16

A comparison of the consumer product development process between Turkey and Western Europe

Unsal, Hizir Tenguz January 2000 (has links)
No description available.
17

The role of the industrial designer in Malaysian small and medium industries

Ibrahim, Marzuki January 1999 (has links)
No description available.
18

Anthropocentric framework for the adoption of enabling technologies to support concurrent product development

Abdul Wahab, Dzuraidah January 1999 (has links)
No description available.
19

Industrial designers' attention to materials and manufacturing processes : analyses at macroscopic and microscopic levels

Pedgley, Owain F. January 1999 (has links)
No description available.
20

A comparative study of factors affecting product quality and customer needs compliance in the new product development process

Elliott, A. C. January 2000 (has links)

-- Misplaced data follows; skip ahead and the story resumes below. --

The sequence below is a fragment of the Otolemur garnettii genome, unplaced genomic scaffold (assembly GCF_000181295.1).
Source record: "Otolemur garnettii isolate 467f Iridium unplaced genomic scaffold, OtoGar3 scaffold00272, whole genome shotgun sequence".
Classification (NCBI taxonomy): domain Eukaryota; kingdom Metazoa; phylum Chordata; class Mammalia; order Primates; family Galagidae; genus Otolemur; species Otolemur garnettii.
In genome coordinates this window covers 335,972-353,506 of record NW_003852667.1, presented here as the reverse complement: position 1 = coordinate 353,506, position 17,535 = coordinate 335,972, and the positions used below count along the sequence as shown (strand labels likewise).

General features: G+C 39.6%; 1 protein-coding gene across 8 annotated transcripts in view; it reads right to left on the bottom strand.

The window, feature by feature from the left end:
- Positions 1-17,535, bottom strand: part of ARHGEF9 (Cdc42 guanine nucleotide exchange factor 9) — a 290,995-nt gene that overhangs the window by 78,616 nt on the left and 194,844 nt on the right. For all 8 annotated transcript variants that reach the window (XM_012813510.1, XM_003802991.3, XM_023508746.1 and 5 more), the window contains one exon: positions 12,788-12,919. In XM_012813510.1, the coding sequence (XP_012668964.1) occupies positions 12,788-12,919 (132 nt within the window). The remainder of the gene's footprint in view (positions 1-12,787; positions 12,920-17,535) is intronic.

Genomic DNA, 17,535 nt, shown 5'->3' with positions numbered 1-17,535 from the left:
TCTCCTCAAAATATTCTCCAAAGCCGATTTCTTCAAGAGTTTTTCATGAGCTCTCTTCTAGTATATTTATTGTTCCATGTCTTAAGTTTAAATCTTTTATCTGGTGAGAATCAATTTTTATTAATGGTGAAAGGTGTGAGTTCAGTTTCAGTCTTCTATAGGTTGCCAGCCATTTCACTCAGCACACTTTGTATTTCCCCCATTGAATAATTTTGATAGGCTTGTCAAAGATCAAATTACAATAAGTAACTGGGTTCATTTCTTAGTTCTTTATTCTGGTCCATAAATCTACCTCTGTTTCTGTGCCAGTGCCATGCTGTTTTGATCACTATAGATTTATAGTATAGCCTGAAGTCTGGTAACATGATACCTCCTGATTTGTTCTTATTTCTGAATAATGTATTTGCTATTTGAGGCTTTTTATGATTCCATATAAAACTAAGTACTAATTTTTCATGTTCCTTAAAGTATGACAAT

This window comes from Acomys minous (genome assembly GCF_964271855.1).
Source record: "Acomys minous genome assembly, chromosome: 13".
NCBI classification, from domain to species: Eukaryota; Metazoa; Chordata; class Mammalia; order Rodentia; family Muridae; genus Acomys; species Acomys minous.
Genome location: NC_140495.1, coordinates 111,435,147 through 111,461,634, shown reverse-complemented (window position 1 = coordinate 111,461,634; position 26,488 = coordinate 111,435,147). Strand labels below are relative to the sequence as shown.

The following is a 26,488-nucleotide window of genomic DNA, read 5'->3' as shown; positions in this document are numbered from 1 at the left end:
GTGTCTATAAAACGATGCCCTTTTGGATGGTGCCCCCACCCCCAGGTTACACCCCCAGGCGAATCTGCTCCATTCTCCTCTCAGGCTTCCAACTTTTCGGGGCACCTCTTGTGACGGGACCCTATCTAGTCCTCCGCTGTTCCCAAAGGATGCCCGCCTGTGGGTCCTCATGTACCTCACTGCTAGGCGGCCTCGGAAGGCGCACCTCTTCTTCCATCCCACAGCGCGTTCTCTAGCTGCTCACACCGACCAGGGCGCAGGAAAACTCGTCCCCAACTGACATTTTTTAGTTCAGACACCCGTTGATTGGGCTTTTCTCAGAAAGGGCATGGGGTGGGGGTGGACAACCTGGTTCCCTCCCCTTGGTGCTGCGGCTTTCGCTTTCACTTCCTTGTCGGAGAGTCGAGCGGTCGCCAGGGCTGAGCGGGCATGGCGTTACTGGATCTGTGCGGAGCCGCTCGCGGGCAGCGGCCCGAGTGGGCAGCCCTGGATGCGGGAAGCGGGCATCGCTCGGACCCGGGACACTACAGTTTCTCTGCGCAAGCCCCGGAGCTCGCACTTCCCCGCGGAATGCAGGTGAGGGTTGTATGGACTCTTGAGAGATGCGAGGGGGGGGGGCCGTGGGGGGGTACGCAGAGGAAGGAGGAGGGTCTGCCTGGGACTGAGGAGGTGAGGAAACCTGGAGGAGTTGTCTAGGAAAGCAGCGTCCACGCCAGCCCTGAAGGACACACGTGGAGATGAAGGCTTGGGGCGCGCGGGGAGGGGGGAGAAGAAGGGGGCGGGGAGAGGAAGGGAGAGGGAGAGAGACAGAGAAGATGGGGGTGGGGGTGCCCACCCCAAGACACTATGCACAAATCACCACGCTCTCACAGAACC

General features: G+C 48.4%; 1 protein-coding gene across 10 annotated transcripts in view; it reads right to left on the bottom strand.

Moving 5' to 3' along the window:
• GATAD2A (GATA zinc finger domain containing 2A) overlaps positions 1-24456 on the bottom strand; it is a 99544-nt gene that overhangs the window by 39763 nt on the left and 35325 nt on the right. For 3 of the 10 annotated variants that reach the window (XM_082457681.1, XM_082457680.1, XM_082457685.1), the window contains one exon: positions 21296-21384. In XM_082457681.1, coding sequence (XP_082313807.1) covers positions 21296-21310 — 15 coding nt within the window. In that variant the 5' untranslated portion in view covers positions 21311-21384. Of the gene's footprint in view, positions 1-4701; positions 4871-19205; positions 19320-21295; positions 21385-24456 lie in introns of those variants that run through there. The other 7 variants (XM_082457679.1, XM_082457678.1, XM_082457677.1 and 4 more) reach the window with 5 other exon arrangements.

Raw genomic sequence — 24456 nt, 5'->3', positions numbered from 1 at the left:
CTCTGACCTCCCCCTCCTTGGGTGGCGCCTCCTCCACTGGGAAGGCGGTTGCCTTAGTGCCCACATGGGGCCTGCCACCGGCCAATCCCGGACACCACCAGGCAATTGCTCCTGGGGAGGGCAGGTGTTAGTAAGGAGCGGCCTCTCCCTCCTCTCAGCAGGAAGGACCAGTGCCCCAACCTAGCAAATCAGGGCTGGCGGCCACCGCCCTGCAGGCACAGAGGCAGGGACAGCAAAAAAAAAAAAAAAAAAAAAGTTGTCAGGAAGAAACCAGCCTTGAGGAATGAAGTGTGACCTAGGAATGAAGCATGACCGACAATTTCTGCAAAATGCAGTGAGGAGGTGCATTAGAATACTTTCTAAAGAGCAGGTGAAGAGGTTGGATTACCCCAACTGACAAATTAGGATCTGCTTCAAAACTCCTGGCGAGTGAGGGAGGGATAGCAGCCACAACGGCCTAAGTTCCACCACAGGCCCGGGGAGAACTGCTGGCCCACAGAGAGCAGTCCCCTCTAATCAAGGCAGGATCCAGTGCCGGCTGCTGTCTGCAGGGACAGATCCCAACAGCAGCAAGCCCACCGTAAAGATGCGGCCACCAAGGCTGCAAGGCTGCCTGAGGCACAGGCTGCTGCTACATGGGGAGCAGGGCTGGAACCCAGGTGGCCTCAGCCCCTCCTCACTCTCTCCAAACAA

To succeed and survive in competitive markets, products need to be of the desired quality. Quality is how well the product, in its entirety, satisfies the needs of the intended customers. With products in industrial markets, there are many different types of customers to satisfy. Research has been published that is of general use to help define the New Product Development (NPD) process and the management of its activities and this was useful as a basis for this research study. However, little previous work is available that details the specific aspect of designing for customer needs compliance. An exploratory investigation, using analysis of selected cases and experience surveys, was undertaken to help direct conceptual work. A conceptual model was developed to help describe the NPD process and customer needs compliance. The hypotheses that guided the main study sought to understand the perceptions which the design team has of the product in terms of different customer needs. They also aimed to determine how information management during NPD may affect the final design and, consequently, the quality of the product. With the objective of drawing conclusions across the four companies involved in the main study, collection methods and data analysis provided quantitative results on what is essentially qualitative types of information. The findings conclude that each of the companies do perceive a difference in the needs of the customers between different product types. However, they also imply that specific types of customers have similar needs, no matter what types of products are involved. With a small set of respondents in each company, no evidence was found to suggest that the different perceptions the people involved in the design and development of the product had could be attributed to the functional, managerial or customer involvement groupings under investigation. However, there was some evidence that customer needs compliance may be affected by the way the company handled its information management during the NPD process.